• Jim__L

      ” I emphatically deny both the right and the competence of Ms. Francis
      or anyone else on this Earth to supervise my understanding of anything.”

      Sapere aude!

      • QET

        Precisely!

  • Everett Brunson

    After a meteoric rise on an un-level playing field, America’s social media sector is a global problem that must be solved. It must be supervised. Rigorously.

    Who watches the watcher? I am never comfortable when the call for more regulation is made by anyone as it is always a move away from personal responsibility towards collective responsibility. The thing that worries me the most is the growing ignorance of the historical record. Anyone aware of Yellow Journalism is not surprised that internet platforms are built upon a foundation of maximizing profit through persuasion of the masses. Though I feel the tech giants are incorrect in their assumption that profits reside by kowtowing only to the sensibilities of the progressive left, I am not surprised they feel the way they do–echo chambers being what they are.

    The greater danger, to me, is the thought that a regulatory body embodies the necessary fix. After 20 years in public education I have come to know the dangers of group-think and shared responsibility–common core comes to mind. The better alternative is to throw the whole thing wide open. Dismantling the Obama era Net Neutrality is a good start.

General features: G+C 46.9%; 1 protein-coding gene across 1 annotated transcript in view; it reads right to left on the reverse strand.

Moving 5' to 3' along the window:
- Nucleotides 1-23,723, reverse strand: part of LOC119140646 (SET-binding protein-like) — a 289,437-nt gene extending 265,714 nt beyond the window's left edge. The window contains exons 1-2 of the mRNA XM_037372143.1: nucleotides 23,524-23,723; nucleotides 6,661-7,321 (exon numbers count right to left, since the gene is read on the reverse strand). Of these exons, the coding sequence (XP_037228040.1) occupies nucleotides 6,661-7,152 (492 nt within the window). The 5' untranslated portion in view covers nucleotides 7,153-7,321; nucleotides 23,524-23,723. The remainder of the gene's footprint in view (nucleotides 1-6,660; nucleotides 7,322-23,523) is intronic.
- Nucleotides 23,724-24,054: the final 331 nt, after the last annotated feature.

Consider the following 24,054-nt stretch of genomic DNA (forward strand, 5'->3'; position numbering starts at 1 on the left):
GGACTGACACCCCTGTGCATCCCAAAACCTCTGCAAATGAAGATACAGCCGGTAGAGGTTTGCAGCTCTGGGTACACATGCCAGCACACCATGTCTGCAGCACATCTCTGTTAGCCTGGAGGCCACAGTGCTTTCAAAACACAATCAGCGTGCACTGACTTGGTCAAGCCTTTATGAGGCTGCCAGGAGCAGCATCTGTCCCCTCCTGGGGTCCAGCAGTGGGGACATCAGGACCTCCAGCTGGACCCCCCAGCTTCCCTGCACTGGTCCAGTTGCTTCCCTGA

• D4x

      Diane Francis’ mission is to sustain 100 years of Woodrow Wilson’s legacy, which seems to be TAI’s mission since the Oct. 18, 2017 relaunch. This essay seeks to keep Wilson’s Scientific Progressive Administrative State relevant, “the wisdom of
      science and benevolence of expert administrators”,

      […] A chief feature of the administrative
      state is its relentless centralization, but with a reciprocal effect: Its mandates, regulations, distorting funding mechanisms, and elitist professionalism have corrupted our political culture all the way back down to local government. […]
      How Woodrow Wilson Planted the Seeds of the Administrative State Steven F. Hayward / February 27, 2017 /
      http://dailysignal.com/2017/02/27/how-woodrow-wilson-planted-the-seeds-of-the-administrative-state/ [I just read this – quick search for ‘Wilson Scientific Progressive Statism’, because I am watching the TAI relaunch in horror and shock.]

      Francis’ essay is a deceptive distraction. All she had to do was read this instead

      How Facebook Ate the News Why Harvard commencement speaker Mark Zuckerberg is America’s Public Enemy No. 1
      By Lee Smith|June 21, 2017 10:00 PM
      […]Facebook, on the other hand, never had to worry about either end of the transmission chain—it doesn’t have to pay to create content, and it has no legal responsibility to provide reliable information. Why?